March 25, 2011
New Soybean Anomaly Appears in Brazilian Soybean Fields
Soybean researchers in Brazil are investigating a new soybean anomaly that has recently appeared in Brazilian soybean fields. So far it has only been reported on soybeans grown at higher elevations of central Brazil and at this point, the cause of the anomaly or the extent of the problem is unknown.
The anomaly causes the plant to dry down and die from the top down, which is contrary to most diseases that usually start at the base of the plant and work their way up. The first symptoms of the anomaly appear when the plant is flowering and filling pods. The first part of the plant affected is the growing point which dries down and dies quickly followed by the upper leaves which die as well. The pods at the top of the plant are deformed and the plant dies from the top down.
The cause of the anomaly is unknown and researchers speculate it could be anything from a fungus, virus, bacteria, nutritional, or something completely unknown. The anomaly was first noticed about a year ago in Mato Grosso and Goias in the higher and flater regions of the Mato Grosso Plateau.
No preventive measures are recommended since the cause is unknown. Farmers and researchers have tried spraying the affected plants with the same fungicides that they use to control soybean rust, but the fungicides had no affect on the problem.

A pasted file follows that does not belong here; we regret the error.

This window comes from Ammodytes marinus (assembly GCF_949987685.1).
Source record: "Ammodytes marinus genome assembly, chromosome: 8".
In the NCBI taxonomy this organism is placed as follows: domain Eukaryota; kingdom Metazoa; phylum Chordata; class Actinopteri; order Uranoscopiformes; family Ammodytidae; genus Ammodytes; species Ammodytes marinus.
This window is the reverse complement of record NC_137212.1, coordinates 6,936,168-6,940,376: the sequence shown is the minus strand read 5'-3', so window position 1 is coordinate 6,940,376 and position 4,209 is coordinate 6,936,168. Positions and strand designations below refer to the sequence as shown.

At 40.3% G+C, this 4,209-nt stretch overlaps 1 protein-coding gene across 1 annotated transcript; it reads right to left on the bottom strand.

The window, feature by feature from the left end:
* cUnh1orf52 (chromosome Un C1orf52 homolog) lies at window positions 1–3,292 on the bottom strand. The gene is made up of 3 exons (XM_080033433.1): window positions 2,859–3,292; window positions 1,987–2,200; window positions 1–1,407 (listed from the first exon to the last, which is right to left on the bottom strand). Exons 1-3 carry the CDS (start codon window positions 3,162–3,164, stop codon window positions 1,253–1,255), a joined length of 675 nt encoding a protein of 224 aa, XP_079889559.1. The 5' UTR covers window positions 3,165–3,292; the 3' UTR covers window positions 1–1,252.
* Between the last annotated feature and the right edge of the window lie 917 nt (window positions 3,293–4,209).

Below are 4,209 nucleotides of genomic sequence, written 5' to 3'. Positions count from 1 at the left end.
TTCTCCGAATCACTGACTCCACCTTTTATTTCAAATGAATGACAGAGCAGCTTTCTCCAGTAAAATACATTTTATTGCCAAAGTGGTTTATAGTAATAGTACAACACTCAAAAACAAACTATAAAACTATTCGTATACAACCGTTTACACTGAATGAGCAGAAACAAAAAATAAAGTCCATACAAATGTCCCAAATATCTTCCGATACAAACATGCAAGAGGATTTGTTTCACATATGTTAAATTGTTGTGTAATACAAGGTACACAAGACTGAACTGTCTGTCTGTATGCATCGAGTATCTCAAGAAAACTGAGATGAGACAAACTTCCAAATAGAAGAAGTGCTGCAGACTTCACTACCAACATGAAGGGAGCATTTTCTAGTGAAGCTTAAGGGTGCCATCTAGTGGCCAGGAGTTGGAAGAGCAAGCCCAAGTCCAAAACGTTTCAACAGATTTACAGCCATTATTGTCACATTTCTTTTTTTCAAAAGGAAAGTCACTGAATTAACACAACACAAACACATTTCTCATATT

Researchers are sending samples of the affected plants to university laboratories throughout Brazil in an attempt to identify a cause of the anomaly. They suspect that it might be more widespread than what has been reported and they are asking farmers help in identifying the extent of the problem.
This new anomaly comes on the heels of "Mad Soybeans 2", which received widespread press attention earlier in the growing season. Mad Soybeans 2 was first identified in Brazilian soybean fields in the 1990's, but it only became a significant concern over the last four years. The causal organism of Mad Soybeans 2 is also unknown, but the amount of Mad Soybeans 2 reported in 2010/11 is significantly lower than in 2009/10, in some regions as much as 40% lower.